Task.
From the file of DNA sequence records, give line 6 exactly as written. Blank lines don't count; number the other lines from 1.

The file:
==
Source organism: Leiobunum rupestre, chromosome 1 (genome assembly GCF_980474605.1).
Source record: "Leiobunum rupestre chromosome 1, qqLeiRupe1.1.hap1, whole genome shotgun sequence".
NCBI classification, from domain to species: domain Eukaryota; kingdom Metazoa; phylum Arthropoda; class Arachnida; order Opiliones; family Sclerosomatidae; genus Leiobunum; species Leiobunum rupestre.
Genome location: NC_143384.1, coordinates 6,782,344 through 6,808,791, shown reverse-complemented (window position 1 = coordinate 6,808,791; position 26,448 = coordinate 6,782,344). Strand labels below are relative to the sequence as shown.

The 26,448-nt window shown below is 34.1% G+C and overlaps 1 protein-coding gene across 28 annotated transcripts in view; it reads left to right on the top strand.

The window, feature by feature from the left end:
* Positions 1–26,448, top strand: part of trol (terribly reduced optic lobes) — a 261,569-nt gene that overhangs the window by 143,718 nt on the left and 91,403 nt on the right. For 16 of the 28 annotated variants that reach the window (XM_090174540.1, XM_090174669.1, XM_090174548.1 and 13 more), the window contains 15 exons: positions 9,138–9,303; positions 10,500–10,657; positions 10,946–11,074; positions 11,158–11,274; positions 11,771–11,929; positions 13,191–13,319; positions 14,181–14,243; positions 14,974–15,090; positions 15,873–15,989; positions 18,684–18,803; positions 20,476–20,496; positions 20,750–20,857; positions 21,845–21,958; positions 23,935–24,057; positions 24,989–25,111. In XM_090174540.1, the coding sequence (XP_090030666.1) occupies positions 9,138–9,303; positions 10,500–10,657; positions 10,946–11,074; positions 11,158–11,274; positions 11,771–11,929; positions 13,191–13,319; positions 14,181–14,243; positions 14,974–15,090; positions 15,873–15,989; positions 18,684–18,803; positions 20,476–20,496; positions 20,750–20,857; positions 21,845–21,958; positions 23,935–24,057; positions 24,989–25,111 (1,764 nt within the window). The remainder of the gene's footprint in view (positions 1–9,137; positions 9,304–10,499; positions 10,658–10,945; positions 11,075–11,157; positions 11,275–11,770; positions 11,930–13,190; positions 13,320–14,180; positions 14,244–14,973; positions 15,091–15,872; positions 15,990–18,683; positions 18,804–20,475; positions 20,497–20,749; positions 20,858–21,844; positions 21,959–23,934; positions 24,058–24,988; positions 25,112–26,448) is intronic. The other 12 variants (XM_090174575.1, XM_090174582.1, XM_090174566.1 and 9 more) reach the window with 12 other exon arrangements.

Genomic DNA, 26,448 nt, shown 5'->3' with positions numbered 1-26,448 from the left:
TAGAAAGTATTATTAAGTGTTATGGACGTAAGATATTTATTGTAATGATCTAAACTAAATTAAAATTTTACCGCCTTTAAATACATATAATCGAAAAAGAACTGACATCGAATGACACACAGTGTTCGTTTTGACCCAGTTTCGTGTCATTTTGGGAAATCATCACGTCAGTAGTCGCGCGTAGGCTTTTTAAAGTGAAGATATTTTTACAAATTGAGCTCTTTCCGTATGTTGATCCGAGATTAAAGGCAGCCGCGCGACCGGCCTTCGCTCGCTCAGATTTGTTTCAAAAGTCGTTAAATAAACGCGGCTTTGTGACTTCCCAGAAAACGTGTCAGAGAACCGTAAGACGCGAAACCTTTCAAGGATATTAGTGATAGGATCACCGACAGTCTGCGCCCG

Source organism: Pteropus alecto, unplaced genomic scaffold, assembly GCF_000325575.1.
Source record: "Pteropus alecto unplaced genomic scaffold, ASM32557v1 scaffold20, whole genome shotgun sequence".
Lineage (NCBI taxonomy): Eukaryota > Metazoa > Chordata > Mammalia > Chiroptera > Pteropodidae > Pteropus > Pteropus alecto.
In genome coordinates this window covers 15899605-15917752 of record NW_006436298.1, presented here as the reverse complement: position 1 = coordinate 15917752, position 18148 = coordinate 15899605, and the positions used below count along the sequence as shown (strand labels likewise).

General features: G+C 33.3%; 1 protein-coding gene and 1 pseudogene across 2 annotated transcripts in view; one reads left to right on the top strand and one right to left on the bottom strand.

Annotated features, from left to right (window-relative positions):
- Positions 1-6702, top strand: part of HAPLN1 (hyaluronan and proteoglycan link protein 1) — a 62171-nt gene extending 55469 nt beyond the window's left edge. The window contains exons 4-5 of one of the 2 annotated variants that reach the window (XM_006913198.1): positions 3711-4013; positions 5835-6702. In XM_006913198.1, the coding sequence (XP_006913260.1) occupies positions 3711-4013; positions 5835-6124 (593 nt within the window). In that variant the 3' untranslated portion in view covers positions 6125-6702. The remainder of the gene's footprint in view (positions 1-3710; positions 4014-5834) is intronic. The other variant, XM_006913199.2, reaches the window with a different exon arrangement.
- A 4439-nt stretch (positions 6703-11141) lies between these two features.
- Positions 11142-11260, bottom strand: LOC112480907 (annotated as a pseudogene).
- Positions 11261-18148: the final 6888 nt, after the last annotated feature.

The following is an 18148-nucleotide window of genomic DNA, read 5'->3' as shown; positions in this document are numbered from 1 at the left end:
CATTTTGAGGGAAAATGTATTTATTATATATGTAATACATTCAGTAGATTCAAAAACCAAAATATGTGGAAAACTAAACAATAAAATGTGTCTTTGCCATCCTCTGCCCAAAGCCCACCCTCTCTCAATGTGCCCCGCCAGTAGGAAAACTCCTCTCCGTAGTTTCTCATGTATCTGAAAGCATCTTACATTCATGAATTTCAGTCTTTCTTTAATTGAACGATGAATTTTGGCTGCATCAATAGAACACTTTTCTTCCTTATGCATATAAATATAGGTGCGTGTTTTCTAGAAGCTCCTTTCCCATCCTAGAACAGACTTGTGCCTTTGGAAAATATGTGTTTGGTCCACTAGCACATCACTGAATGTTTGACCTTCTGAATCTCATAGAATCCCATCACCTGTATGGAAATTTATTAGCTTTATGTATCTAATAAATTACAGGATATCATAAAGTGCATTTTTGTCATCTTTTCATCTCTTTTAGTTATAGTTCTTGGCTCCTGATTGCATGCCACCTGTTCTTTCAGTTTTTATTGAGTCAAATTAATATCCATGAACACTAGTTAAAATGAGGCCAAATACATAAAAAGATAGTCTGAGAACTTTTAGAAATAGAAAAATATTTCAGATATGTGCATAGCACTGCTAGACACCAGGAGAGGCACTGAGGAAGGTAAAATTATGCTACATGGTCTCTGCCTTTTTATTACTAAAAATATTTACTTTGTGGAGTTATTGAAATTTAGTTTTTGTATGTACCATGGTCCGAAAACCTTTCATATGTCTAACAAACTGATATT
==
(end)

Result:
The window, feature by feature from the left end: